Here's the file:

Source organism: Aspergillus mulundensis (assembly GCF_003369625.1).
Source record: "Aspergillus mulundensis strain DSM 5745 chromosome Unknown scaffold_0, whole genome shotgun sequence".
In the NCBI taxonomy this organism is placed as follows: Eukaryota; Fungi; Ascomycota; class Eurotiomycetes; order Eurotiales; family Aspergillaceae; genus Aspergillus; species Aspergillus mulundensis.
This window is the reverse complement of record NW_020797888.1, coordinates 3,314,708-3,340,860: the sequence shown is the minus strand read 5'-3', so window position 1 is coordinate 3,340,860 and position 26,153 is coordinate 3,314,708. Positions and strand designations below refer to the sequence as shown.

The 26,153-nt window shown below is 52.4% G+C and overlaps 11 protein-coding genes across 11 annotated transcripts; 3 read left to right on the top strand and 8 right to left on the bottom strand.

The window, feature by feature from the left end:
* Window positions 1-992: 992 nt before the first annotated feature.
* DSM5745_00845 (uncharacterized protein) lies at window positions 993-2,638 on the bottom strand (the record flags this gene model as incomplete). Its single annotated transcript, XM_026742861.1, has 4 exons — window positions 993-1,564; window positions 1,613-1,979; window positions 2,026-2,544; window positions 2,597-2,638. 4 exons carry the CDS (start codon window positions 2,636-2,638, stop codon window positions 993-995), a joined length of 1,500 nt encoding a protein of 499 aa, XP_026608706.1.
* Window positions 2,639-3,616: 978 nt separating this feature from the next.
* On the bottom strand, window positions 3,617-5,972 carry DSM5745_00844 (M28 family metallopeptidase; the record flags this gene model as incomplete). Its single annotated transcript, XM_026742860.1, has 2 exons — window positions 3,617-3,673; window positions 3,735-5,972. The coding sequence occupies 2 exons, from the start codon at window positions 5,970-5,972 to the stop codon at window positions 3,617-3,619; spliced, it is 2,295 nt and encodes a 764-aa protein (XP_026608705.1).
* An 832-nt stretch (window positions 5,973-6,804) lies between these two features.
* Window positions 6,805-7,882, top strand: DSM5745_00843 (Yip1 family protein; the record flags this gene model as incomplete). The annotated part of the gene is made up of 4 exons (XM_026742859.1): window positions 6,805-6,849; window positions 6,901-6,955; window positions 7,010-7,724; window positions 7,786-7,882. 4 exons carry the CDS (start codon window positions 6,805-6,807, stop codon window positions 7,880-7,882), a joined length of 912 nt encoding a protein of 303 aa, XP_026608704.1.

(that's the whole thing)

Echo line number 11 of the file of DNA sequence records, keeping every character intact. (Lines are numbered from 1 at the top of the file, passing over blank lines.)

* An 832-nt stretch (window positions 5,973-6,804) lies between these two features.